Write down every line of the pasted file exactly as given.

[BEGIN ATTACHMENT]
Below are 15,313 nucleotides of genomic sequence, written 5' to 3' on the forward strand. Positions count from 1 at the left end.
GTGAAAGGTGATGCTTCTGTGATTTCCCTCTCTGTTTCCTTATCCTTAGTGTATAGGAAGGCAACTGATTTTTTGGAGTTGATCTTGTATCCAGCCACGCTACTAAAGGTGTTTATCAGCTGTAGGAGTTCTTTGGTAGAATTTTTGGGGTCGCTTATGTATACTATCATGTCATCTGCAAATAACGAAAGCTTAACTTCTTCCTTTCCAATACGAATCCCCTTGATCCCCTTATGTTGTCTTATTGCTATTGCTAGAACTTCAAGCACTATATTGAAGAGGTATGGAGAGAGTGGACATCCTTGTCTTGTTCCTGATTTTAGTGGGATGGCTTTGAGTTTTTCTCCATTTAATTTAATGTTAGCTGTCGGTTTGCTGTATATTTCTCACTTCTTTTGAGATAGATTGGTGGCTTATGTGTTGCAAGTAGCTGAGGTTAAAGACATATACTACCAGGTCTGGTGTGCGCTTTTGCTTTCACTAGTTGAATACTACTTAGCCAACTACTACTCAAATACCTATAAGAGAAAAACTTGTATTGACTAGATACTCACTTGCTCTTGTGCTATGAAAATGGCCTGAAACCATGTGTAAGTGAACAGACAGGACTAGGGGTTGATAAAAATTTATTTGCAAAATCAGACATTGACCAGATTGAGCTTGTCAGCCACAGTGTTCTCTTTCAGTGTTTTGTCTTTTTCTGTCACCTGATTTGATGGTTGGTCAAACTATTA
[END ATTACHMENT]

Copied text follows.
Below are 15,313 nucleotides of genomic sequence, written 5' to 3' on the forward strand. Positions count from 1 at the left end.
GTGAAAGGTGATGCTTCTGTGATTTCCCTCTCTGTTTCCTTATCCTTAGTGTATAGGAAGGCAACTGATTTTTTGGAGTTGATCTTGTATCCAGCCACGCTACTAAAGGTGTTTATCAGCTGTAGGAGTTCTTTGGTAGAATTTTTGGGGTCGCTTATGTATACTATCATGTCATCTGCAAATAACGAAAGCTTAACTTCTTCCTTTCCAATACGAATCCCCTTGATCCCCTTATGTTGTCTTATTGCTATTGCTAGAACTTCAAGCACTATATTGAAGAGGTATGGAGAGAGTGGACATCCTTGTCTTGTTCCTGATTTTAGTGGGATGGCTTTGAGTTTTTCTCCATTTAATTTAATGTTAGCTGTCGGTTTGCTGTATATTTCTCACTTCTTTTGAGATAGATTGGTGGCTTATGTGTTGCAAGTAGCTGAGGTTAAAGACATATACTACCAGGTCTGGTGTGCGCTTTTGCTTTCACTAGTTGAATACTACTTAGCCAACTACTACTCAAATACCTATAAGAGAAAAACTTGTATTGACTAGATACTCACTTGCTCTTGTGCTATGAAAATGGCCTGAAACCATGTGTAAGTGAACAGACAGGACTAGGGGTTGATAAAAATTTATTTGCAAAATCAGACATTGACCAGATTGAGCTTGTCAGCCACAGTGTTCTCTTTCAGTGTTTTGTCTTTTTCTGTCACCTGATTTGATGGTTGGTCAAACTATTA